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Title: Beer improves copper metabolism and increases longevity in Cu-deficient rats

Abstract

Moderate consumption of alcoholic beverages decreases risk of death from ischemic heart disease (IHD). Evidence suggests that Cu-deficiency is important in the etiology and pathophysiology of IHD. The effect of beer (25 ng Cu/ml) drinking on the severity of Cu-deficiency was examined in weanling, male Sprague-Dawley rats fed a low Cu diet (0.84 {mu}g Cu/g). Beer drinking increased median longevity to 204 or 299 d from 62 or 42 d respectively in rats drinking water in two experiments (15 rats/group). In experiment 3, a single dose of {sup 67}Cu (3.3 {mu}Ci as chloride) was added to 1 g of feed and given to 12-h fasted rats 30 d after the start of the experiment. Whole body counting over 13 d showed apparent Cu absorption and t{sub {1/2}} (biological) were greater in Cu-deficient rats drinking beer than in similar rats drinking water. Plasma cholesterol was lower but hematocrit and liver Cu were higher in surviving rats drinking beer than in rats drinking water. Body weight was not affected by beer in any experiment. In experiment 4, a 4% aqueous ethanol solution had no effect on longevity of copper deficient rats. A non-alcohol component of beer alters Cu metabolism and mitigates themore » severity of nutritional Cu-deficiency in rats.« less

Authors:
;  [1]
  1. Dept. of Agriculture, Grand Forks, ND (USA)
Publication Date:
OSTI Identifier:
7189548
Resource Type:
Journal Article
Journal Name:
FASEB Journal (Federation of American Societies for Experimental Biology); (USA)
Additional Journal Information:
Journal Volume: 3:3; Journal ID: ISSN 0892-6638
Country of Publication:
United States
Language:
English
Subject:
63 RADIATION, THERMAL, AND OTHER ENVIRON. POLLUTANT EFFECTS ON LIVING ORGS. AND BIOL. MAT.; BEVERAGES; BIOLOGICAL EFFECTS; COPPER; METABOLISM; CARDIOVASCULAR DISEASES; COPPER 67; ETHANOL; ETIOLOGY; NUTRITIONAL DEFICIENCY; RATS; WHOLE-BODY COUNTING; ALCOHOLS; ANIMALS; BETA DECAY RADIOISOTOPES; BETA-MINUS DECAY RADIOISOTOPES; COPPER ISOTOPES; COUNTING TECHNIQUES; DAYS LIVING RADIOISOTOPES; DISEASES; ELEMENTS; FOOD; HYDROXY COMPOUNDS; INTERMEDIATE MASS NUCLEI; ISOTOPES; MAMMALS; METALS; NUCLEI; ODD-EVEN NUCLEI; ORGANIC COMPOUNDS; RADIOISOTOPES; RODENTS; TRANSITION ELEMENTS; VERTEBRATES; 560300* - Chemicals Metabolism & Toxicology; 560162 - Radionuclide Effects, Kinetics, & Toxicology- Animals, Plants, Microorganisms, & Cells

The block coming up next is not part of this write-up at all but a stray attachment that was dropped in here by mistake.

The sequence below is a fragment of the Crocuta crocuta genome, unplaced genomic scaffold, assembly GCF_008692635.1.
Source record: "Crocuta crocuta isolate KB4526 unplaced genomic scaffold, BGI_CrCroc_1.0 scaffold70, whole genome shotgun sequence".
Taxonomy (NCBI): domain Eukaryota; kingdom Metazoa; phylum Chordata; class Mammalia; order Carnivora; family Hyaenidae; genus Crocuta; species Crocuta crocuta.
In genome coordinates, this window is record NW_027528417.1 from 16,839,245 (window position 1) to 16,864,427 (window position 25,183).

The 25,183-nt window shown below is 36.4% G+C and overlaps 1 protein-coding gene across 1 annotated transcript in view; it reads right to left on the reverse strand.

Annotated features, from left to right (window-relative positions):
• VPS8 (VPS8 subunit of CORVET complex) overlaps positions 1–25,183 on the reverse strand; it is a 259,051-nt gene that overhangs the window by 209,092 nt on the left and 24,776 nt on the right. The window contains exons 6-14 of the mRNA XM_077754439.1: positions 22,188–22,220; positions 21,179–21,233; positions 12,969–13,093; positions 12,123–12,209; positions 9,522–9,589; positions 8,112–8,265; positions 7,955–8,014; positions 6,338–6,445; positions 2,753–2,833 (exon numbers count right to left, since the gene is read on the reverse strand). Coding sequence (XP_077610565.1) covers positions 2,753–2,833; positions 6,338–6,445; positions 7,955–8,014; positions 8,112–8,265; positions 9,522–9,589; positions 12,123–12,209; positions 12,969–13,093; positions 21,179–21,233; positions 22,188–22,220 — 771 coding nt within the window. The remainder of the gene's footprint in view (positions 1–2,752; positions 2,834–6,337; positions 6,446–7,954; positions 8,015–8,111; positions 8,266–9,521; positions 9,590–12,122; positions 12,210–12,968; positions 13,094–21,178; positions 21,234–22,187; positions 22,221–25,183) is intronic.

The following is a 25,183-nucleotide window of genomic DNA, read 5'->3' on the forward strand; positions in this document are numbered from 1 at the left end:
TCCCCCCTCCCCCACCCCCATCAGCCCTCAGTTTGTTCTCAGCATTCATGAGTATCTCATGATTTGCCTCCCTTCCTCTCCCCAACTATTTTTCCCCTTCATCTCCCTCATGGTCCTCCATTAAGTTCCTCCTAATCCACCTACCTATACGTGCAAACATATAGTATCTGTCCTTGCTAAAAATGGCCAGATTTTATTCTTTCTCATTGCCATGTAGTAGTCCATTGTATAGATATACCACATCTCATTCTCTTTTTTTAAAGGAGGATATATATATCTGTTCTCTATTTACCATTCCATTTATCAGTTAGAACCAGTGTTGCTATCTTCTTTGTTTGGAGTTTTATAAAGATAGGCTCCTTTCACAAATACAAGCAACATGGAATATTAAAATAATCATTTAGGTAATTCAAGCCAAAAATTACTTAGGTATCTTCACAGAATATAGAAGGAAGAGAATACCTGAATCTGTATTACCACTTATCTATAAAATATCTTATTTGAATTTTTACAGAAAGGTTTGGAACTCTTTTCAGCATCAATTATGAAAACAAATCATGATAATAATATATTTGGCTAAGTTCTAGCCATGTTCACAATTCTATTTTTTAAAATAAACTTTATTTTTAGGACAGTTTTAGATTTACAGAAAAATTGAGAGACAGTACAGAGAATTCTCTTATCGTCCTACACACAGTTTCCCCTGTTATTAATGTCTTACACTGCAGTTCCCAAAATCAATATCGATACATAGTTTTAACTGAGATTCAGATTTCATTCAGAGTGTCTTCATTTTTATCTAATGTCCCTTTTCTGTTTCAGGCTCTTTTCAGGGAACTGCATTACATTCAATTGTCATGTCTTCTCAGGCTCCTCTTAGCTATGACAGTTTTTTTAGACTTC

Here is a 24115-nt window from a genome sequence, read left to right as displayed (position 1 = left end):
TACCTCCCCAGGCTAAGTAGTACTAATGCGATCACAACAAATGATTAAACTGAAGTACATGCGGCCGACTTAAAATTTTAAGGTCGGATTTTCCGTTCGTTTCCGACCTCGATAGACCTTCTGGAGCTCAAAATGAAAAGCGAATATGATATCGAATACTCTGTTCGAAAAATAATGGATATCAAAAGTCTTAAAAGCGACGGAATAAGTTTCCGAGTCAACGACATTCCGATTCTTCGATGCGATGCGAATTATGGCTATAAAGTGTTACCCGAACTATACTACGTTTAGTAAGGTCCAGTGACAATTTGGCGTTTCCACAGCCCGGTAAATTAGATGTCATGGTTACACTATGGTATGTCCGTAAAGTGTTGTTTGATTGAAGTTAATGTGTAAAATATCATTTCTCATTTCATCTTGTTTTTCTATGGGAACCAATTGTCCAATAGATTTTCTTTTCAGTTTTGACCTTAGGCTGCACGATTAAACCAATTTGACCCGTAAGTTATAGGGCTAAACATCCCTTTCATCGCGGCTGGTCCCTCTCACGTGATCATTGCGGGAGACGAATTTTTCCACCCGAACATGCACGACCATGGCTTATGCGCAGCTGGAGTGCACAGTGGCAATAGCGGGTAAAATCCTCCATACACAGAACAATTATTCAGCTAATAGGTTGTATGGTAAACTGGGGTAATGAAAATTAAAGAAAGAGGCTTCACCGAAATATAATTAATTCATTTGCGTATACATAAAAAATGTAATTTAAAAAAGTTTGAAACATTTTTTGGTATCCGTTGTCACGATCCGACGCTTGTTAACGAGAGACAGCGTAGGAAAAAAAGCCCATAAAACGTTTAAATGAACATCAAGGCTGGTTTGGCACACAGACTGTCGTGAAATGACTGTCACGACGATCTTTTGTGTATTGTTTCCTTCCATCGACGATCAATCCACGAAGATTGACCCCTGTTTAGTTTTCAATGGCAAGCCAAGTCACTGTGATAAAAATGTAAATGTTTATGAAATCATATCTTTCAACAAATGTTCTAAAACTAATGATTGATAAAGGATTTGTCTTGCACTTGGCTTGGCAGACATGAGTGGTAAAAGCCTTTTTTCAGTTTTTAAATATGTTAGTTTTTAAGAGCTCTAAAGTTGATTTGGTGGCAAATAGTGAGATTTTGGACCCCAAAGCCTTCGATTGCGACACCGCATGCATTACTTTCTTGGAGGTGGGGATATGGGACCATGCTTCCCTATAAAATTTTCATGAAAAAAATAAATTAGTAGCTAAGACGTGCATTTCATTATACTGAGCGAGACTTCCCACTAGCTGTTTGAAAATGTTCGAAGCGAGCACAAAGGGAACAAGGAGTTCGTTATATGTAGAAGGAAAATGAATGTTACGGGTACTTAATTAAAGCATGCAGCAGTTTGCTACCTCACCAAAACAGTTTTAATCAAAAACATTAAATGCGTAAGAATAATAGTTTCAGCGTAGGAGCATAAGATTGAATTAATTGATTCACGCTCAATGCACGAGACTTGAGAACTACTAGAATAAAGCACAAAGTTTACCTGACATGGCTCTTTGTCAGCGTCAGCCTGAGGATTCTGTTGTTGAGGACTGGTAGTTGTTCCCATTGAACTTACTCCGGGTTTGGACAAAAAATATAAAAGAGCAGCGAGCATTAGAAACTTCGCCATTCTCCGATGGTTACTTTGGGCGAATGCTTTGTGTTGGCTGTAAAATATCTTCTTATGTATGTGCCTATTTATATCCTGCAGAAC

Citation Formats

Moore, R J, and Klevay, L M. Beer improves copper metabolism and increases longevity in Cu-deficient rats. United States: N. p., 1989. Web.
Moore, R J, & Klevay, L M. Beer improves copper metabolism and increases longevity in Cu-deficient rats. United States.
Moore, R J, and Klevay, L M. Thu . "Beer improves copper metabolism and increases longevity in Cu-deficient rats". United States.
@article{osti_7189548,
title = {Beer improves copper metabolism and increases longevity in Cu-deficient rats},
author = {Moore, R J and Klevay, L M},
abstractNote = {Moderate consumption of alcoholic beverages decreases risk of death from ischemic heart disease (IHD). Evidence suggests that Cu-deficiency is important in the etiology and pathophysiology of IHD. The effect of beer (25 ng Cu/ml) drinking on the severity of Cu-deficiency was examined in weanling, male Sprague-Dawley rats fed a low Cu diet (0.84 {mu}g Cu/g). Beer drinking increased median longevity to 204 or 299 d from 62 or 42 d respectively in rats drinking water in two experiments (15 rats/group). In experiment 3, a single dose of {sup 67}Cu (3.3 {mu}Ci as chloride) was added to 1 g of feed and given to 12-h fasted rats 30 d after the start of the experiment. Whole body counting over 13 d showed apparent Cu absorption and t{sub {1/2}} (biological) were greater in Cu-deficient rats drinking beer than in similar rats drinking water. Plasma cholesterol was lower but hematocrit and liver Cu were higher in surviving rats drinking beer than in rats drinking water. Body weight was not affected by beer in any experiment. In experiment 4, a 4% aqueous ethanol solution had no effect on longevity of copper deficient rats. A non-alcohol component of beer alters Cu metabolism and mitigates the severity of nutritional Cu-deficiency in rats.},
doi = {},
journal = {FASEB Journal (Federation of American Societies for Experimental Biology); (USA)},
issn = {0892-6638},
number = ,
volume = 3:3,
place = {United States},
year = {1989},
month = {2}
}